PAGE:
You will have probably noticed those people who are walking around Venice with a purpose in their stride and concentration on their faces, and who will occasionally look at their watch (or nowadays more likely their phone) for the time. In short, those people who work and live in Venice.

Whilst it is lovely to wander around with no real sense of hurry, no deadlines apart from perhaps a lunch reservation, it may have happened to you as it has to so many of us, when you are looking across the canal, a mere 30 meters, at the point where you know you need to be but can’t arrive without retracing your steps endlessly to one of the four bridges.

So, how do they, the Venetians, get around the city so quickly?

Well partly, it is a matter of learning with time. Venice has its own speed, but you can also set your own pace. Learning the hidden shortcuts is a source of constant pleasure for me, and I say constantly because to this day I am still discovering more alleyways that make the most bewildering connections but save valuable minutes.

However, there are some obstacles you just cannot surpass, the Grand Canal being one of the most beautiful, but occasionally frustrating of these. The bridges that cross the Grand Canal are; The Accademia, The Rialto, Costituzione e Scalzi. Other than this you need to take a Vaporetto, which can often be costly and confusing or alternatively a Traghetto, (ferry). This is the lesser known but elegant Venetian solution, that makes those small essential connections throughout the city. There are now only 7 active points from where you can take a traghetto, but in the Fourteenth Century there were 37.

What you can do:

At the bottom of this post are listed all the places where you can find the Traghetti stops nowadays, although I am skeptical as to whether they are all still running, this is how quickly the change is happening. There is a slightly different price for locals as opposed to foreigners, however, it will still not break the bank €2.00, and it is a way that you can actively support an essential and elegant part of Venetian culture that if not used will no longer exist.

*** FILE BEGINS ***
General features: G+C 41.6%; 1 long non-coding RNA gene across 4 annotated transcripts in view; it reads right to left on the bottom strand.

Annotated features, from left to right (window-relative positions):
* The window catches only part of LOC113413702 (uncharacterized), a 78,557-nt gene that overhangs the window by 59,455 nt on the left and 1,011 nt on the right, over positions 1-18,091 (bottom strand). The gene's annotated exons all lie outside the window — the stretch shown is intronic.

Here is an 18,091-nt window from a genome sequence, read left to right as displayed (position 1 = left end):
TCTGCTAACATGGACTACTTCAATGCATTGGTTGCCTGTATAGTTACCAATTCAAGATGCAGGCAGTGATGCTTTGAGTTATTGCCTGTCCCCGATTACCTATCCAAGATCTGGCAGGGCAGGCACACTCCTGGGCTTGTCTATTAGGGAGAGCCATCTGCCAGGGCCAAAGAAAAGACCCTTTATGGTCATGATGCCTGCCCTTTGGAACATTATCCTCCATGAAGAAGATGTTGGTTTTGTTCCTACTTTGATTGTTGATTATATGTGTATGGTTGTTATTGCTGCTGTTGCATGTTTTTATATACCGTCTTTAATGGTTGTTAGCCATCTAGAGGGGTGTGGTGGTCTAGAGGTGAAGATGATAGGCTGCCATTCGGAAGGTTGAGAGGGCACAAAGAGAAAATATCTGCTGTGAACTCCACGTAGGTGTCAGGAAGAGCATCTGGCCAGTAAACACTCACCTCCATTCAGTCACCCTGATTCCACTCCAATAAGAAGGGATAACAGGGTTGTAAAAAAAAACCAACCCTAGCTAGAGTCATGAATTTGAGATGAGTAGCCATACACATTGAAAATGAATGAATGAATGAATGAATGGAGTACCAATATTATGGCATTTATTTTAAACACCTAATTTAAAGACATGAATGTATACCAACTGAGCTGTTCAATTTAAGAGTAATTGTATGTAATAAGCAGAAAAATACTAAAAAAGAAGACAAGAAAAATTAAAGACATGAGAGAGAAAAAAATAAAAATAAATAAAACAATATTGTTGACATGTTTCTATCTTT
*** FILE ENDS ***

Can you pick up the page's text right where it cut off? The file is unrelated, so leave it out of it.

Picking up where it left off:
You will find, once you get the hang of this, that it is one of the most pleasing and practical ways of seeing Venice, saving time and giving you a chance, however brief, to see Venice from the water.

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As mentioned before, in the fourteenth century, there were 37 routes, grouped into three different types: Da viaggio (for entering and leaving the city), Da Bagatin (for crossing the grand Canal) and per guardagnar (for hire, usually by the day). The boats used at traghetto are robust gondola made to withstand the capacity of around twelve passengers at a time. They are typically about eleven meters in length and are constructed with a flat underside. They are built with an asymmetrical hull to increase maneuverability from the stern with one long beech wood oar. There are 280 separate wooden pieces of wood that are used in the construction of a traghetto, and nine different wood types – beech, cherry, elm, fir, larch, lime, mahogany, oak, and walnut. It takes approximately three months to build.

Where to find them:

  • Fondamente S. Lucia (in front of the railroad station) – Fondamenta San Simeón Piccolo
  • San Marcuola – Fóndaco dei Turchi (by the Natural History Museum)
  • Santa Sofia (near Ca’ D’Oro) – Pescaria (fish market)
  • Riva del Carbòn – Fondamente del Vin
  • Sant’ Angelo – San Tomà
  • San Samuele – Ca’ Rezzónico
  • Campo del Traghetto – Calle Lanza (near the Salute Church)